Japan to block land deals near military bases and border islands

Photo: AP Yoshihide Suga

Japan has initiated a major change in its legislation that will affect major transactions in areas linked to national security. The state will have a tighter grip on deals in border regions and areas associated to military objects as Chinese buyers are mulling large real estate deals, Reuters reported.

The cabinet passed a bill to oversee land deals near defence bases, border islands. The government plans to submit the draft to parliament that requires planned purchases to be reported to the authorities when the land is deemed highly sensitive to national security. Deals in urban areas may be exempt if they affect economic activity, and the regulations will apply regardless of a buyer’s nationality.

“I’m determined to pass the bill during the current session of parliament by any means,” Japanese Prime Minister Yoshihide Suga told parliament. The United States already has regulations to review property purchases near US military bases and Britain is looking at one this year. Japanese policymakers are particularly concerned about Chinese acquisitions, citizens of that country have been buying forests in resort areas, mainly in the northern island of Hokkaido, and one purchase involved land near New Chitose Airport and military facilities in Hokkaido. Registration of property is not a mandatory in Japan and such records are incomplete, making it hard to find landowners’ information. Experts say security needs to be considered alongside free market principles.

“It requires a balance between how much the government can watch the private sector’s land deals while securing private rights,” said Nobukatsu Kanehara, professor at Doshisha University told Reuters.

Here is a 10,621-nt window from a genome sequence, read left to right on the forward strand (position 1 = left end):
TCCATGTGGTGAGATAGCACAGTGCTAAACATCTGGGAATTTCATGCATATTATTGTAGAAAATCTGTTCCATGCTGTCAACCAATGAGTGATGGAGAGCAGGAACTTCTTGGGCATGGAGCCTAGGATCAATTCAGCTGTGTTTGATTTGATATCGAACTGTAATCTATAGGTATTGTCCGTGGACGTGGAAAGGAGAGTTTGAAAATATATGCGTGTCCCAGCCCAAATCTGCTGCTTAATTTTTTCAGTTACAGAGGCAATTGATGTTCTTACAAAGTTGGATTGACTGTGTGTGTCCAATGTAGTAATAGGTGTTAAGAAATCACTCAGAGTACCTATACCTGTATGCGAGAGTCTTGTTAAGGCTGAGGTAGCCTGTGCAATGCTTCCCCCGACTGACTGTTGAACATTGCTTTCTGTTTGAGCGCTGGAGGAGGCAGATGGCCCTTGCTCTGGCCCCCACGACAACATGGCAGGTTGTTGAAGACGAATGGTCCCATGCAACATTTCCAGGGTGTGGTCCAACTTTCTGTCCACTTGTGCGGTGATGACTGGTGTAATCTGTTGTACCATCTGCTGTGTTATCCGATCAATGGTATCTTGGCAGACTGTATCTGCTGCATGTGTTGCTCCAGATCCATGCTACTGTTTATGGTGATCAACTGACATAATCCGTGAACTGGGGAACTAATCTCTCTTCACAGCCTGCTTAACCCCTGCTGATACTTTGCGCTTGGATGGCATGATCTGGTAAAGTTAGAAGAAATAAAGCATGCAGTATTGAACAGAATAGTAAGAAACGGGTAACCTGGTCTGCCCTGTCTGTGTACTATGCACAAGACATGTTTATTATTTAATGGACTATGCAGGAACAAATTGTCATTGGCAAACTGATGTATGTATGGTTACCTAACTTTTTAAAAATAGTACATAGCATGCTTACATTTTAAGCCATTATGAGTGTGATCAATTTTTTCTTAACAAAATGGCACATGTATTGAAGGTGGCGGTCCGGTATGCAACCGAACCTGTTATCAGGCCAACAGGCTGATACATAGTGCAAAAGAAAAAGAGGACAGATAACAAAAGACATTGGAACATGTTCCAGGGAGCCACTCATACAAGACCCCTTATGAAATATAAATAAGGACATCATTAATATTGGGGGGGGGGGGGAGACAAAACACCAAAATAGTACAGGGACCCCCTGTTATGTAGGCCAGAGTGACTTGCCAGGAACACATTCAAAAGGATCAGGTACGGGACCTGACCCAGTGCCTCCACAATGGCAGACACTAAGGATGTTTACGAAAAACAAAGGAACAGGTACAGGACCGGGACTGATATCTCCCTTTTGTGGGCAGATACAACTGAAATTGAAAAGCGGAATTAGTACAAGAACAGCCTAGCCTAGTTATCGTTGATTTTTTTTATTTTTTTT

Similar articles

  • UK tourists to get Covid-19 tests packages

    UK tourists to get Covid-19 tests packages

    With summer season at the doorstep a number of tourist companies have developed Covid-19 programmes, BBC reported. The companies in UK offer options to receive PCR tests at subsidized or even zero price. Most European countries still have a number of travel restrictions including required PCR tests on return from risky destinations. In some countries the tests are required even for vaccinated travelers. The price of tests weights down on the price of tourists packages.

  • US seeks European allies to curb Chinese investments

    US seeks European allies to curb Chinese investments

    The US Secretary of State Antony Blinken noted that not all doors for Chinese capital and investment flows to the United States and Europe should be left open. US will further seek European backing to reduce the influence of China in key sectors related to hi-tech and defense. Blinked confirmed that the West had to be very careful about the exact nature of Chinese investment in Western economies and think very carefully about investments in strategic assets.